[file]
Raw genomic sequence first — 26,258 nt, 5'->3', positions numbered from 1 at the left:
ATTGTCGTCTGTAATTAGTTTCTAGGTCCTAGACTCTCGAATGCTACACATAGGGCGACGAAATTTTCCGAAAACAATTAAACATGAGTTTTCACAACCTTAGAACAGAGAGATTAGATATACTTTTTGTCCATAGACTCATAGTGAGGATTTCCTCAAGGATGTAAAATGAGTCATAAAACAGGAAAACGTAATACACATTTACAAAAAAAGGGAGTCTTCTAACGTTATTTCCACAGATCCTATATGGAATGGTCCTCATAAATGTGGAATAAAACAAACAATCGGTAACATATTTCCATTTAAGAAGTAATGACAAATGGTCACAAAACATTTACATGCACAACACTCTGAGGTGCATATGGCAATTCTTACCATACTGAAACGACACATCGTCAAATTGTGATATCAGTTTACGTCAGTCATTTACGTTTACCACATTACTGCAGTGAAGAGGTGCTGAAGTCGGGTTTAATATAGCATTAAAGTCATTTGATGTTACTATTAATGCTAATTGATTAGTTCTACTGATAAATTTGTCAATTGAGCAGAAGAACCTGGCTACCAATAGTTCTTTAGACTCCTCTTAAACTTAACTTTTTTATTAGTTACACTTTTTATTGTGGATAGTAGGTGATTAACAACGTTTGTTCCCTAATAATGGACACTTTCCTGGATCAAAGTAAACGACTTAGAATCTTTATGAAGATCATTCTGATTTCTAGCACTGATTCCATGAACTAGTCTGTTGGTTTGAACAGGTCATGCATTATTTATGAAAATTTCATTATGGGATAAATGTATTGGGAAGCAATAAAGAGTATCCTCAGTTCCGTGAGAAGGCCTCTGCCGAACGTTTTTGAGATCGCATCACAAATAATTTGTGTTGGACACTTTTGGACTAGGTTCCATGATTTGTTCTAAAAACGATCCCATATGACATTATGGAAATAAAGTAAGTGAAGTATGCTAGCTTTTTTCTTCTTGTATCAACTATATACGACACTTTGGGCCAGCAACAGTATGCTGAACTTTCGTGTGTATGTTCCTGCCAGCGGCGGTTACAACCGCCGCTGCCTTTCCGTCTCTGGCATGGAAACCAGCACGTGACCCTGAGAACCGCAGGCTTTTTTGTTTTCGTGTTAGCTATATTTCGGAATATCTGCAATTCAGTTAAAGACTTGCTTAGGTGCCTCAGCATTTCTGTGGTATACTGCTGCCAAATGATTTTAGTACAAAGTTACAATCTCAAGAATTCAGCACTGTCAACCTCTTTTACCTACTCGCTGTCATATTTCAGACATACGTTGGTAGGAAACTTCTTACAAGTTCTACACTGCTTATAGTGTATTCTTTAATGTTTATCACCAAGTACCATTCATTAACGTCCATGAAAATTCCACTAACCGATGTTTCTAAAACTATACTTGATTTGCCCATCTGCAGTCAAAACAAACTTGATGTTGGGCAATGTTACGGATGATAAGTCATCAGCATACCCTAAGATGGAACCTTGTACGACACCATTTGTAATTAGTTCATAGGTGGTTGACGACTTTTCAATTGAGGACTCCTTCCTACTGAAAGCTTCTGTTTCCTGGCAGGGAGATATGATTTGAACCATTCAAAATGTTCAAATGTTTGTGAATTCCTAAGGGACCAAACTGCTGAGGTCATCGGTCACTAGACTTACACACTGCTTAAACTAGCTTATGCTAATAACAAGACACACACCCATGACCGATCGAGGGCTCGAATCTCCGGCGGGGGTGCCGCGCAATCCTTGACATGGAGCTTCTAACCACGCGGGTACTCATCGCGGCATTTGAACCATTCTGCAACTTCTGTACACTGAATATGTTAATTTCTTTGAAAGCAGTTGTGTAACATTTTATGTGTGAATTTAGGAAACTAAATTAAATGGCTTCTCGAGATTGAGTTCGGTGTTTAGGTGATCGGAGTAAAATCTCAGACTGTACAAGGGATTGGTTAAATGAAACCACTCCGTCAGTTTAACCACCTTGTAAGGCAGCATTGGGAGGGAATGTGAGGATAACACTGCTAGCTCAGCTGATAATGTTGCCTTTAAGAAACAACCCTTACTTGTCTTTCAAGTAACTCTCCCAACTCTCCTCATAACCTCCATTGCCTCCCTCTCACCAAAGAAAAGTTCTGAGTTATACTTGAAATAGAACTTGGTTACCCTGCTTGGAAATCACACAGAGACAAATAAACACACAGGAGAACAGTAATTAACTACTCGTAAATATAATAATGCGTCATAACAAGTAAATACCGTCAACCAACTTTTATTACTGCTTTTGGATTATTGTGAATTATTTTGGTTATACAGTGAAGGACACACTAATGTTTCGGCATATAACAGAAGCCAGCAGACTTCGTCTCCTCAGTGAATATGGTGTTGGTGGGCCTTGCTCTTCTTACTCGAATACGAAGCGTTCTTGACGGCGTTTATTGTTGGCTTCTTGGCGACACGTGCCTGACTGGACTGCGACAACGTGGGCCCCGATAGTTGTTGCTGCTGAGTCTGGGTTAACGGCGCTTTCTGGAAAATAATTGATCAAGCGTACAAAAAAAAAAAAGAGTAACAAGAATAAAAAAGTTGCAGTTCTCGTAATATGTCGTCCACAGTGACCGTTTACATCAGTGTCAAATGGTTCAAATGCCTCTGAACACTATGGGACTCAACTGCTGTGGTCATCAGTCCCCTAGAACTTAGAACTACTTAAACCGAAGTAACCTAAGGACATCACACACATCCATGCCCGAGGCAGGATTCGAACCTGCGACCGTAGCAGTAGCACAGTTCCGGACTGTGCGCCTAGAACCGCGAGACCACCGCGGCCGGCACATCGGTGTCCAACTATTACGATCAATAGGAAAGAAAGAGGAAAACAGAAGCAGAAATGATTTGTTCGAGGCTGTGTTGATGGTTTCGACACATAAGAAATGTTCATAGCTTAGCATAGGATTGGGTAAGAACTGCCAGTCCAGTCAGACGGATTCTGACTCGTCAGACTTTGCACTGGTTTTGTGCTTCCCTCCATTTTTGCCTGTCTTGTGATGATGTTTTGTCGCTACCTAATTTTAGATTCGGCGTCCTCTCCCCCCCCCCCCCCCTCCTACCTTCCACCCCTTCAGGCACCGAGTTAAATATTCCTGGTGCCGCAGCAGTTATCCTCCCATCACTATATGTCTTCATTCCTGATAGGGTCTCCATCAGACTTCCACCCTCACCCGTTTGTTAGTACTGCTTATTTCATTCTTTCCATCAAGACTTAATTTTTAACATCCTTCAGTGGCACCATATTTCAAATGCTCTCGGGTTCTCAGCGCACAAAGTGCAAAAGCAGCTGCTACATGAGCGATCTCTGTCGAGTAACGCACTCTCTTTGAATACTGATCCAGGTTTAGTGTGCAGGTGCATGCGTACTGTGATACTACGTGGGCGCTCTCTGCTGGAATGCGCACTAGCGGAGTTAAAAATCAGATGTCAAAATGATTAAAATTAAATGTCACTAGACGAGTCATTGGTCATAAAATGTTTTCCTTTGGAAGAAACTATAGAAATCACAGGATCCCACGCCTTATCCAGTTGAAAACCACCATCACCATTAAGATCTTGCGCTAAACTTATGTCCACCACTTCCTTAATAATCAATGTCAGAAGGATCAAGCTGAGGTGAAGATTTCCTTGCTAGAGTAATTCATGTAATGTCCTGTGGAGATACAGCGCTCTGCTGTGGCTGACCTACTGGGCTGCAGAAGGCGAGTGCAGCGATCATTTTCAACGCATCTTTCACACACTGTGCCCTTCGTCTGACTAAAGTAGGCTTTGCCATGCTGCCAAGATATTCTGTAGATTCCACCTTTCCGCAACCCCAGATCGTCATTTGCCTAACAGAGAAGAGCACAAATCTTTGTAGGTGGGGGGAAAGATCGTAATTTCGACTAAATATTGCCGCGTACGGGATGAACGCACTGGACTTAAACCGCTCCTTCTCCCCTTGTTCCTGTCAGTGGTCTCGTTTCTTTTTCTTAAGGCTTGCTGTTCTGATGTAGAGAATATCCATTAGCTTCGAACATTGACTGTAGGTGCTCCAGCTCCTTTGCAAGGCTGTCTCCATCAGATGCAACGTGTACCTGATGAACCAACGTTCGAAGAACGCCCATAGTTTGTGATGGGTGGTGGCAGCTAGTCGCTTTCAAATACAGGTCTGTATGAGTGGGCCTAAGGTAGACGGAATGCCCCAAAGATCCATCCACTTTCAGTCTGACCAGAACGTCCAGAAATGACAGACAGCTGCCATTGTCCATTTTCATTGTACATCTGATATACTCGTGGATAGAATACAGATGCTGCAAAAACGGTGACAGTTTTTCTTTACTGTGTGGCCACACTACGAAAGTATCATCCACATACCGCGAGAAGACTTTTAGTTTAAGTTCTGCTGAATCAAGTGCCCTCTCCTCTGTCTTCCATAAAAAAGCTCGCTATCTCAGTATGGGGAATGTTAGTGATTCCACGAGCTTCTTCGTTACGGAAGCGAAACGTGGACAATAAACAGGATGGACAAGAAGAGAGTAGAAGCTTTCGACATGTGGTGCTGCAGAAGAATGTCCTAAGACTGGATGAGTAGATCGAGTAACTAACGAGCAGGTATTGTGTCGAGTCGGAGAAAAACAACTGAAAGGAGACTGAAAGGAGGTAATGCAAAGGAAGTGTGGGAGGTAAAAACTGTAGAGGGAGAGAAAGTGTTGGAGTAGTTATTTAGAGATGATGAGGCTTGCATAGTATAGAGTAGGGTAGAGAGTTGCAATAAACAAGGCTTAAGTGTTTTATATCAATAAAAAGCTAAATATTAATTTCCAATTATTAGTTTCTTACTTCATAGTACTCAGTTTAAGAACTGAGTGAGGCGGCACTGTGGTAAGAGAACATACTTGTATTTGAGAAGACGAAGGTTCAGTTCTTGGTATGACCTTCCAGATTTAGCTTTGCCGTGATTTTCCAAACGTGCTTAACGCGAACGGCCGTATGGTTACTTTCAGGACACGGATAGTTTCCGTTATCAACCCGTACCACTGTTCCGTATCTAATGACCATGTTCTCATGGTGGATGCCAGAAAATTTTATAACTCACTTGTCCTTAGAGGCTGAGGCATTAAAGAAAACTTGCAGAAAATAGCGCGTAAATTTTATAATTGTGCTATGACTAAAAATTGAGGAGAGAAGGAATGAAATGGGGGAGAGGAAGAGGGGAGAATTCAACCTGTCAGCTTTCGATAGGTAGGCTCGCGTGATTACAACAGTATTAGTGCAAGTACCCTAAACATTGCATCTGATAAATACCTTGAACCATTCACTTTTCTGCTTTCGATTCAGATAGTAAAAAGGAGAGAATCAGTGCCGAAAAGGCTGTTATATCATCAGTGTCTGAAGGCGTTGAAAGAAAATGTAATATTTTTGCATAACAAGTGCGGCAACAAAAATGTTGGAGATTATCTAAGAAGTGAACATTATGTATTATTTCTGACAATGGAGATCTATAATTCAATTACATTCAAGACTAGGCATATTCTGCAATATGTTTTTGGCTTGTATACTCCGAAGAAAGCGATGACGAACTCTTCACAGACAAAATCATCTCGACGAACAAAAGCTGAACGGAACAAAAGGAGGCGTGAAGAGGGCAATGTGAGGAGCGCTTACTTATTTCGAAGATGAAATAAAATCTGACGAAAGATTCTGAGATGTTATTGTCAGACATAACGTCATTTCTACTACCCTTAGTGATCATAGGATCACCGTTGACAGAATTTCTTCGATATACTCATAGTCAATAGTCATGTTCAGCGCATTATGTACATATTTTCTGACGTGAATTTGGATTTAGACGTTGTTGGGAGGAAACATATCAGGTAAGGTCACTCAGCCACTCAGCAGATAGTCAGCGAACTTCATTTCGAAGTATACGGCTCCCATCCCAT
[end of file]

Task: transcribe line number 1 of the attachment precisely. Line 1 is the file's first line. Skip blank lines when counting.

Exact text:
Raw genomic sequence first — 26,258 nt, 5'->3', positions numbered from 1 at the left: